Carmel is a retired school teacher, wife, mother and grandmother. Her family's life dramatically changed when she was diagnosed with early onset memory loss. With her husband, she tells their story and looks positively into an unknown future.
Carmel has always loved a good story.
Well, that’s because I come from a long line of storytellers. My great-grandmother told me of her childhood in Moonta and my mother told us stories about growing up in Kalgoorlie goldfields. My grandmother had a big black handbag and in that bag she had a large money purse with a clasp that made a loud satisfying ‘click’. As a child I thought grandma was very rich because the purse was full of lovely thruppences and sixpences and we were often given a coin to spend, even when we were young adults and grandma’s memory was fading. My mother’s stories were more along the lines of cautionary tales. She would say you may be injected with a sedative and wake up to find yourself on a slow boat to China, the victim of the White Slave Trade. This was known among us girls as NSA, you’ll ‘Never be Seen Again’. Be aware.
Carmel grew up in Caulfield, had a Convent education and Graduated as a trained Infant Teacher from Toorak Teachers College.
From the age of 6 until I was 20 I was in uniform, so it was a joy to dress up for my Aunts wedding and my Debutante Ball.
…and she headed off to teach in the bush
My first school was at a small sawmilling settlement in Gippsland. I boarded on a local farm and learned to adjust to the challenges of country life.
Carmel taught my younger sisters and we met at a local dance. We married at Glenhuntly in 1961.
After our wedding we drove to Horsham in our little black Volkswagen to begin our married life. After ten years in rural schools in Wimmera and the north-east we moved back to Melbourne. This time in a station wagon because our family had grown, we now had a boy and three girls.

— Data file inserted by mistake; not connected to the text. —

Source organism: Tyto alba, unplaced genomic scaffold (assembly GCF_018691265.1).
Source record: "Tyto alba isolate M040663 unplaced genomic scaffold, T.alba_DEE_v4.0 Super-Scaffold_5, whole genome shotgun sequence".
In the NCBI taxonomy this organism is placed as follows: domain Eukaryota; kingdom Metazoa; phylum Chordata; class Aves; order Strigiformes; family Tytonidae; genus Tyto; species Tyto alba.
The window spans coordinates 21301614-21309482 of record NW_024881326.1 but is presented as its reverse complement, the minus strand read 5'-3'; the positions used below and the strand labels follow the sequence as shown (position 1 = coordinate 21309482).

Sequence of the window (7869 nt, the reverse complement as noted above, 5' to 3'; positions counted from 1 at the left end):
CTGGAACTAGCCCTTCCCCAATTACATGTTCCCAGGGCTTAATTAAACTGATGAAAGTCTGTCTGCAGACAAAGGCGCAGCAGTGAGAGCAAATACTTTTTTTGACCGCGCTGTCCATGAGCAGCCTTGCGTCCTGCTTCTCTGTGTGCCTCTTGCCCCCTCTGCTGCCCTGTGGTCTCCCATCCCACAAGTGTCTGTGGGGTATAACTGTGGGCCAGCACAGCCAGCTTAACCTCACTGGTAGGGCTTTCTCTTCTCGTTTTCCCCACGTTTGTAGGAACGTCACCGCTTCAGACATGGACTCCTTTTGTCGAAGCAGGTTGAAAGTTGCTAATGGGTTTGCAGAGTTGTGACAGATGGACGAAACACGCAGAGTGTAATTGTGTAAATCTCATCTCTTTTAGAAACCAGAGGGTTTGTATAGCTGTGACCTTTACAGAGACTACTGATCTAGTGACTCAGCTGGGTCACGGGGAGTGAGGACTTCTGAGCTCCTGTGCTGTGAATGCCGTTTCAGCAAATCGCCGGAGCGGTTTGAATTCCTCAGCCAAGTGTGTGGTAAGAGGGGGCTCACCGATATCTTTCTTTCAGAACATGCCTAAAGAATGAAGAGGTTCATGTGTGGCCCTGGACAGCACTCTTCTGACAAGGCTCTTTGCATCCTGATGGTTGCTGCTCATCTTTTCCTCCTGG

As the wife of a rural school Head Teacher in the ‘60s, life for a city girl with four young children presented plenty of challenges. The drought, tiger snakes on the veranda, the mother’s club.
I was never bored or lonely. There were visits from many people, from the district inspector, a passing swaggie and once a clown in full make up.
In the ‘70s Carmel began a long association with St Mary’s in Dandenong. “Yes, I’m the manager of Wellsprings for women in Dandenong where Carmel is a volunteer. She is an incredible inspiration to the women who are here and Carmel is probably the most loved person and she just contributes so incredibly generously.”
At her third and final attempt and after 30 years at St May’s, Carmel retired. Our children had done us proud. They were settled and secure in their homes and careers and it was finally time for her to develop some of her own interests but there was yet another challenge.
After Rob recovered from a heart attack and bypass surgery, I encouraged him to fulfil his long held dream.
While I was in Kenya, Carmel was diagnosed with Alzheimer disease.
I seem to be moving in smaller circles, I wasn’t driving as far or as often. I’m a great reader; I haven’t really been interested in any new books.
Carmel has accepted this ultimate challenge and since that diagnosis in 2001 she has written a book which is now nearing publication. She has written her story.
“They want to sort of do the “Carmel, Carmel” bit, oh we don’t want this…and I say I want to go out for dinner, I want to do something. I don’t want to be ‘Poor Carmel’, I don’t want that.